(38) Alekhine,Alexander - Podgorny,Jiri [B22]
Prague Prague (17), 26.04.1943
[Llewellyn, Alan]

Alexander Alekhine in his fifties here plays a blinder but still finds it difficult against a new breed of chess player in Jiri Podgorny with the new soviet school taking shape. This was one of his last games, it was held in occupied prague during the Second World War. The deepness of the combination which wins, is incredible.

1.e4 c5 2.c3 d5 3.exd5 Qxd5 4.d4 Nc6
[4...Nf6 5.Be3 Bg4 6.Nf3 e6= ]

5.Nf3 Bg4 6.Be2 cxd4 7.cxd4 e6
[7...Bxf3 8.Bxf3 Qxd4?? 9.Bxc6+ bxc6 10.Qxd4+- ]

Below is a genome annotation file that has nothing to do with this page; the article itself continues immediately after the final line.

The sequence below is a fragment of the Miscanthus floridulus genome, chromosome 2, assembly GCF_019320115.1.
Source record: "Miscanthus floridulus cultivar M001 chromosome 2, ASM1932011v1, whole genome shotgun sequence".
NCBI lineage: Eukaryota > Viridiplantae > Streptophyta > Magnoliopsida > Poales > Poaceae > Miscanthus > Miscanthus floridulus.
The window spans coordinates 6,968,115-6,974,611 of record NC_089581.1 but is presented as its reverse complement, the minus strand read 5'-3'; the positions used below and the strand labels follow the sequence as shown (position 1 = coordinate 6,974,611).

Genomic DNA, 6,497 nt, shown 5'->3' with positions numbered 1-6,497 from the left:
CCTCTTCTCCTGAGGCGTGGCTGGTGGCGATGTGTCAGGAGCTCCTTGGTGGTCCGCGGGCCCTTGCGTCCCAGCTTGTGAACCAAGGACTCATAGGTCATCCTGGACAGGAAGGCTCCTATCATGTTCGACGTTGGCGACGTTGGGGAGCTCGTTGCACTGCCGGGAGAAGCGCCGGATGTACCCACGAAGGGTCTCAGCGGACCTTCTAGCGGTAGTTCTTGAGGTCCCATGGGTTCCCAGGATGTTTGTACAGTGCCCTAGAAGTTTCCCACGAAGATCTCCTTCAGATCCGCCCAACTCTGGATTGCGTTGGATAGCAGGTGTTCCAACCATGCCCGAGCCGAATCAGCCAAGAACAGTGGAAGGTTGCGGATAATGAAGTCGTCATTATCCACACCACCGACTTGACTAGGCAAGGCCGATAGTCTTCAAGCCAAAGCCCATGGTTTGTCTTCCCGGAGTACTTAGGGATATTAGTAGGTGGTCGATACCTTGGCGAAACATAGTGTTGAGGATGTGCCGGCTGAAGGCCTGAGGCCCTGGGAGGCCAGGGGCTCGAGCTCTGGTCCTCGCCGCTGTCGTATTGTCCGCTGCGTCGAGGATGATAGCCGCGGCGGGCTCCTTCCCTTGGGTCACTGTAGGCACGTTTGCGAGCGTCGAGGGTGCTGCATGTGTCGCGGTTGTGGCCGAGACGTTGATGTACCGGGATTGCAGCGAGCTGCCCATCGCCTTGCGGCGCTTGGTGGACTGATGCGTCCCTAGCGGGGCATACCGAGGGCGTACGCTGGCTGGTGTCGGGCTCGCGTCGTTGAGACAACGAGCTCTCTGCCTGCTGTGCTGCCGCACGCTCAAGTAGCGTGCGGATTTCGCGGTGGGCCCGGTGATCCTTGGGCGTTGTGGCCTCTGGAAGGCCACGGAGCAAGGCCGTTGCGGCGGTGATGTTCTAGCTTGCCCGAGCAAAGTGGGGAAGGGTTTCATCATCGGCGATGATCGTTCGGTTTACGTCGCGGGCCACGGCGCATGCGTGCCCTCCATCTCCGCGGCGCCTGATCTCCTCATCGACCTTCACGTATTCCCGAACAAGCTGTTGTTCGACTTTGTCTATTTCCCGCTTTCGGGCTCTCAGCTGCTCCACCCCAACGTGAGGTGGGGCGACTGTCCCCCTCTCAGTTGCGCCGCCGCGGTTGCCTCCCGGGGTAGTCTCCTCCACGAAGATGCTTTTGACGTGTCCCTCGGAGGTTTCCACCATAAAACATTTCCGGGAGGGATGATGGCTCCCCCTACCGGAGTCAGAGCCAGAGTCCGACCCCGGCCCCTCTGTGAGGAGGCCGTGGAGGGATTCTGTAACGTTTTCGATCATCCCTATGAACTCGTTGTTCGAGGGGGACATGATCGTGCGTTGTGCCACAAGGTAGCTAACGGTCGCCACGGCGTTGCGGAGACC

8.Nc3 Bb4 9.0-0 Qa5 10.a3! Nf6?
This may seem like a natural move but quite incredibly it loses!!!! [10...Bxc3! ]

11.d5 exd5 12.axb4!! Qxa1 13.Nd2!! Bxe2 14.Qxe2+ Ne7 15.Re1 0-0 16.Nb3!!
[16.Qxe7?? taking the seemingly enprie Knight loses but there is a twist to the tale. 16...Rfe8 17.Nxd5 Rxe7 18.Nxe7+-+ ]

16...Qa6 17.Qxa6 bxa6 18.Rxe7
now the Knight can be taken with immunity the resulting position is won for Alexander as the Rooks have limited scope against the extra pieces White has.

18...Rab8 19.b5!!
blocking the Rooks posibilities and ensuring the win.

19...axb5 20.Rxa7 b4 21.Ne2 Rfc8 22.f3 Ra8 23.Rxa8 Rxa8 24.Kf2 Nd7 25.Nf4 Nb6 26.Ke3 Rc8 27.Kd3 g5 28.Nh5
28...h6 29.Bd2 Nc4 30.Nf6+ Kg7(else Bxb4 is check) 31.Bxb4 Bc3 sees an advantage to White though maybe Jiri had just had enough of Alexanders brilliant play and felt the position was hopeless against the great man. 1-0